A year after Prime Minister Narendra Modi launched the Swachh Bharat drive in the heart of the capital, the campaign seems to have taken a backseat. One only needs to look at the white colonial walls of Connaught Place, splattered with red betel stains, to know that the drive seems to be forgotten in the city’s most well-known landmark.
Officials of the New Delhi Municipal Council (NDMC), under whose jurisdiction the British-era colonnaded structure falls, expressed their helplessness in curbing the menace. According to officials, an anti-spitting drive had been launched in November last year, flagged off by BJP MP and NDMC member Meenakshi Lekhi.
“It was a part of the Swachh Bharat drive. Under this, it was decided that those caught spitting will have to pay a fine of up to Rs 100. The council had planned to put in place a team of marshals for this purpose. The initiative, however, does not seem to have been effective,” said a senior NDMC official.
Officials said another reason for the failure of the project was the inability of marshals to control such activities.
“It is not practical for a team of marshals to bring the situation under control. The council can only employ a certain number of such marshals. With the huge number of people visiting markets like Connaught Place, it is not possible to keep a check on spitting,” said the official.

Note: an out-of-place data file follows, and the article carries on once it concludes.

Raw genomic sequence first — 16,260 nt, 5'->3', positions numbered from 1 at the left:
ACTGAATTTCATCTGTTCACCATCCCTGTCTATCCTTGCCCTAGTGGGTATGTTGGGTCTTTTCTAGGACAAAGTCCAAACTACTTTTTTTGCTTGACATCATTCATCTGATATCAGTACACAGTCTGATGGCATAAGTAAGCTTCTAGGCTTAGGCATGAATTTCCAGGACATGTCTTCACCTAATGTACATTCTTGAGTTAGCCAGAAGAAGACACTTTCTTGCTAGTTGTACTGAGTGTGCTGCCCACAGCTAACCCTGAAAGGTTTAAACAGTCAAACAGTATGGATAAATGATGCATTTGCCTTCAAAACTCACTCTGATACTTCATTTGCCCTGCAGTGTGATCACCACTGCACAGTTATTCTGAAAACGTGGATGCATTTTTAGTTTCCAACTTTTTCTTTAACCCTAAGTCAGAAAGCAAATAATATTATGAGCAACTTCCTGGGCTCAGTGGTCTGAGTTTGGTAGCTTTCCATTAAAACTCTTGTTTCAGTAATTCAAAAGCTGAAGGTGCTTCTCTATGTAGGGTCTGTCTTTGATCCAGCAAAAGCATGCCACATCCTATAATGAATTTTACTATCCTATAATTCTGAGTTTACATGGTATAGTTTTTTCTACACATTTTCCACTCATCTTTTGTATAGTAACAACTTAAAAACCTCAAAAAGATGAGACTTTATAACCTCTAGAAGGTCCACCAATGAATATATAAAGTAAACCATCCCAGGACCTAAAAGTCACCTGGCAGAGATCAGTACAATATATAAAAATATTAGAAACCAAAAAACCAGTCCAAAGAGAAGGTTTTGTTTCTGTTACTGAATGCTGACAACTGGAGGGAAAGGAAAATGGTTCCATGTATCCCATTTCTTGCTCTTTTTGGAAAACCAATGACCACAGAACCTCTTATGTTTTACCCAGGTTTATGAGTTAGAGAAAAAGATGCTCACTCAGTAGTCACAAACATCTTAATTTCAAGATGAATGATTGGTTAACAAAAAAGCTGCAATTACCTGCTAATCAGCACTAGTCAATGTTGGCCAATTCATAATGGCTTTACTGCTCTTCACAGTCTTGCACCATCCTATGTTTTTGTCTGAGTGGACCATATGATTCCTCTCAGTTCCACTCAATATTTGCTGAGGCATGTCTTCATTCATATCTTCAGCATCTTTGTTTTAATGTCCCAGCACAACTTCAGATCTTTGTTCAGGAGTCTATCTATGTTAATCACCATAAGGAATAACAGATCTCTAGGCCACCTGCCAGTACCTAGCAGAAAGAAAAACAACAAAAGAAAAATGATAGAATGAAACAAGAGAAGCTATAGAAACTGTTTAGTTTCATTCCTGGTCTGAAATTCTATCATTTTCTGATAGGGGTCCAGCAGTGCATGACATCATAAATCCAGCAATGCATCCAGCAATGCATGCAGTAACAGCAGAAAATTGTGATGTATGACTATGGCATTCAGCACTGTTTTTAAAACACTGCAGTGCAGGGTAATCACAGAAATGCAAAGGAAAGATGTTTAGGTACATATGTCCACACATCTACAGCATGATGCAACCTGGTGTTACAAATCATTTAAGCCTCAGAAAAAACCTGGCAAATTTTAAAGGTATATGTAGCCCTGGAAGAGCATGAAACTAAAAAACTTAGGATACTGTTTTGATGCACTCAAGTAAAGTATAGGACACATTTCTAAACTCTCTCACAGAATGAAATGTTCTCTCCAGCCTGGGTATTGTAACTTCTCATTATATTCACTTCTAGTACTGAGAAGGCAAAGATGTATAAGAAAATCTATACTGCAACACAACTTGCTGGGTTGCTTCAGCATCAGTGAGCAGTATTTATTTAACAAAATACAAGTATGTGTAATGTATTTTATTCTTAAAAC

Council members said the NDMC can only issue challans as it does not have the authority to fine people.
“Only a few challans have been issued by the NDMC so far for spitting. Challans cannot serve as an effective way of catching offenders. The person has to be caught during the act; his identity needs to be verified in court and his offense has to be proven. We can fine on the spot only if the high court gives us the power to do so,” said the official.
Underlining the need to bring about a change in people’s mindset, Lekhi told The Indian Express awareness campaigns are needed to raise hygiene standards in public places.
“It is all about attitude. No amount of fines or challans can change it. We need to launch more drives to encouraging them to keep public places clean,” said Lekhi.
Meanwhile, members of the Connaught Place Traders Association alleged that the presence of hundreds of hawkers and street vendors was leading to unhygienic conditions in the area. “Street vendors without licences are setting up shops. Besides lowering hygiene standards, this has restricted space for pedestrians to walk. The entire market has been cluttered by hawkers selling food and tobacco,” said a member of the association.